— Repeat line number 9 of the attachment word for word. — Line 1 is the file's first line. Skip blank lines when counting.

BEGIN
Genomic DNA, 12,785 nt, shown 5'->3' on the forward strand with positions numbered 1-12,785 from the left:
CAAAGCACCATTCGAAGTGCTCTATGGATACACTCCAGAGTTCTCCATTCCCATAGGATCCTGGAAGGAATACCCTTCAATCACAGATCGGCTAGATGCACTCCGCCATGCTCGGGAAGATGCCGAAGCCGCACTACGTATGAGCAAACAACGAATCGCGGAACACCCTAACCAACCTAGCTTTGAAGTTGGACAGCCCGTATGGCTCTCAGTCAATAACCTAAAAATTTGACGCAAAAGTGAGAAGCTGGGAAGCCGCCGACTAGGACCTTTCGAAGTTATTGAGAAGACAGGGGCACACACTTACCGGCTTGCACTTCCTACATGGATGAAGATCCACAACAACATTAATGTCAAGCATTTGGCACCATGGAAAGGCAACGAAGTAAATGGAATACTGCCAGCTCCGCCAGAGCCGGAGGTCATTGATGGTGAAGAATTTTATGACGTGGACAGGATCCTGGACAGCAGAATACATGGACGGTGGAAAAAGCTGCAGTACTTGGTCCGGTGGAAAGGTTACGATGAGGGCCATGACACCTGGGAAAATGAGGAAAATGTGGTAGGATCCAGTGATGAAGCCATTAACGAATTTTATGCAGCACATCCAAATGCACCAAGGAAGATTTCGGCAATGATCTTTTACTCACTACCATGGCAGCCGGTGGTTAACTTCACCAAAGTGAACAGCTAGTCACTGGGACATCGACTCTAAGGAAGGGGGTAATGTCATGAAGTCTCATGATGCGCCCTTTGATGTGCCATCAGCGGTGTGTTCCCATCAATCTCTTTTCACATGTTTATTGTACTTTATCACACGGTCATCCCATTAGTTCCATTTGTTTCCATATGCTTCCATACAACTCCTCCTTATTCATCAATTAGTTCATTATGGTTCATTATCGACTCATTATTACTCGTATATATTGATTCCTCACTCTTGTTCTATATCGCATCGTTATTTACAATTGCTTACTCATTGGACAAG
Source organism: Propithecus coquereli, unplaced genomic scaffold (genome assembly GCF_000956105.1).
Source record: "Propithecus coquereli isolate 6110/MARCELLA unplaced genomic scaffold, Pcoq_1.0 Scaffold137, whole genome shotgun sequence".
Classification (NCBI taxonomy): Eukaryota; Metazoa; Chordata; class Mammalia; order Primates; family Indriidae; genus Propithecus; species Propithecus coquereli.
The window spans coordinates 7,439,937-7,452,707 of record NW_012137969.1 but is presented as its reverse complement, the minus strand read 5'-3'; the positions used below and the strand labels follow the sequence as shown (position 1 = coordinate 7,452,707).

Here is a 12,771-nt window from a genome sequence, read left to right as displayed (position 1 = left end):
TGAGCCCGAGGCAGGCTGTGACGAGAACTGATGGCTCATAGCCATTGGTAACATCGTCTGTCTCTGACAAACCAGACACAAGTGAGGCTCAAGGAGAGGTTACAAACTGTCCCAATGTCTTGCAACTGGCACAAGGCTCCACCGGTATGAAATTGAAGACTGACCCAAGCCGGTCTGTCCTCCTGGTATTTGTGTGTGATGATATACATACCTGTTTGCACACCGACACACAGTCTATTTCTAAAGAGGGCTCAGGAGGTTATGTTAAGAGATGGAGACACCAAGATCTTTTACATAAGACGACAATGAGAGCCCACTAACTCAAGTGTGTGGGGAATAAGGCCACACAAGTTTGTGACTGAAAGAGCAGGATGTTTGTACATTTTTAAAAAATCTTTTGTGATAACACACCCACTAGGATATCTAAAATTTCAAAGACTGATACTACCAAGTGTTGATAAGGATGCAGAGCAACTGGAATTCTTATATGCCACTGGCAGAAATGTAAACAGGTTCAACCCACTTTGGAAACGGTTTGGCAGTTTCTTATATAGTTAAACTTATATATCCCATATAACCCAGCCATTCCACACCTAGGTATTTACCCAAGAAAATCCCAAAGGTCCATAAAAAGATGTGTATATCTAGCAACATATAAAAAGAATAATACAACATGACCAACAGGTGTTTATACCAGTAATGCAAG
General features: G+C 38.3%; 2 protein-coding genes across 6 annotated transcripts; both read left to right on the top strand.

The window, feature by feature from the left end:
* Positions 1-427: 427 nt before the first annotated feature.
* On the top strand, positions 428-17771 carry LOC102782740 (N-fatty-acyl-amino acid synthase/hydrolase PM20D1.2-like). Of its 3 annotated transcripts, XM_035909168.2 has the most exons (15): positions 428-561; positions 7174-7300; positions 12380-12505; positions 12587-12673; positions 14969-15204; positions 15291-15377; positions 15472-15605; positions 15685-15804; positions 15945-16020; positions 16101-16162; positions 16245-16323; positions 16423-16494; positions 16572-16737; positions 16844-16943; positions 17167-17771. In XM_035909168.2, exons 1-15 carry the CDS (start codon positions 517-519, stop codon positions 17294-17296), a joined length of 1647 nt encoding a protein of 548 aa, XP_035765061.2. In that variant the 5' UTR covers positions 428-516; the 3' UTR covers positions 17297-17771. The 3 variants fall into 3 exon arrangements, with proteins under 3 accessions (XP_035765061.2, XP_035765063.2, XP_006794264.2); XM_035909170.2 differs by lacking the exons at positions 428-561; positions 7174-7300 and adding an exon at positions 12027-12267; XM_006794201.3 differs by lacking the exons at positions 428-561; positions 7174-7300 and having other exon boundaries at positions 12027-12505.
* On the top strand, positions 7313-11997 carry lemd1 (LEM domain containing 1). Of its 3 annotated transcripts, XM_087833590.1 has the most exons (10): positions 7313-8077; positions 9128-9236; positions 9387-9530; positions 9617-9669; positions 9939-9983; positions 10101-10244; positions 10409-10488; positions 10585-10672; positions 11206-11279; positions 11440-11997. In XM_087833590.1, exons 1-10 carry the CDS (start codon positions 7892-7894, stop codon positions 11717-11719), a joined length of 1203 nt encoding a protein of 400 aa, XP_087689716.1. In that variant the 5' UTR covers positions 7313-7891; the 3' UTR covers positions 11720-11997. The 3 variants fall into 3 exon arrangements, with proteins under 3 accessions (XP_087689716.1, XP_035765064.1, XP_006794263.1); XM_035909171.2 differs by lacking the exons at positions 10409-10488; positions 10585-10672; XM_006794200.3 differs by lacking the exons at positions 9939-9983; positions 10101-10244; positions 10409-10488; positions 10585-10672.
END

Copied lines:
General features: G+C 38.3%; 2 protein-coding genes across 6 annotated transcripts; both read left to right on the top strand.